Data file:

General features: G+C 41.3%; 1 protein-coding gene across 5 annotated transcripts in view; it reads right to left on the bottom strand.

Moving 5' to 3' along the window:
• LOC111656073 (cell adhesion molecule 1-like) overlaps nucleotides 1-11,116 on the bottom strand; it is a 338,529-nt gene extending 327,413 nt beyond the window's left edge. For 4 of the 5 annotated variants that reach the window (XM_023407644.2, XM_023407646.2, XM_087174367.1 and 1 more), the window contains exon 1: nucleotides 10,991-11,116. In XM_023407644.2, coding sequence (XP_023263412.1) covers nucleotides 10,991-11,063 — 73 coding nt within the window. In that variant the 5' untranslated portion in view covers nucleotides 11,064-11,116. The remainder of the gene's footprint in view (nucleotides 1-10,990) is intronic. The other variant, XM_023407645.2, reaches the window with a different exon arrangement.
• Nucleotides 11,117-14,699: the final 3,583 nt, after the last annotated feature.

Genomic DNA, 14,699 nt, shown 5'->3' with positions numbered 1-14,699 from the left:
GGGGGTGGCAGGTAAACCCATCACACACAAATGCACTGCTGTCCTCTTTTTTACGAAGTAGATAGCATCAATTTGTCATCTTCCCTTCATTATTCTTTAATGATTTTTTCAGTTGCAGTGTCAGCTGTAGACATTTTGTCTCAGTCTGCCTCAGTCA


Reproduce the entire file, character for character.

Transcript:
General features: G+C 41.3%; 1 protein-coding gene across 5 annotated transcripts in view; it reads right to left on the bottom strand.

Moving 5' to 3' along the window:
• LOC111656073 (cell adhesion molecule 1-like) overlaps nucleotides 1-11,116 on the bottom strand; it is a 338,529-nt gene extending 327,413 nt beyond the window's left edge. For 4 of the 5 annotated variants that reach the window (XM_023407644.2, XM_023407646.2, XM_087174367.1 and 1 more), the window contains exon 1: nucleotides 10,991-11,116. In XM_023407644.2, coding sequence (XP_023263412.1) covers nucleotides 10,991-11,063 — 73 coding nt within the window. In that variant the 5' untranslated portion in view covers nucleotides 11,064-11,116. The remainder of the gene's footprint in view (nucleotides 1-10,990) is intronic. The other variant, XM_023407645.2, reaches the window with a different exon arrangement.
• Nucleotides 11,117-14,699: the final 3,583 nt, after the last annotated feature.

Genomic DNA, 14,699 nt, shown 5'->3' with positions numbered 1-14,699 from the left:
GGGGGTGGCAGGTAAACCCATCACACACAAATGCACTGCTGTCCTCTTTTTTACGAAGTAGATAGCATCAATTTGTCATCTTCCCTTCATTATTCTTTAATGATTTTTTCAGTTGCAGTGTCAGCTGTAGACATTTTGTCTCAGTCTGCCTCAGTCA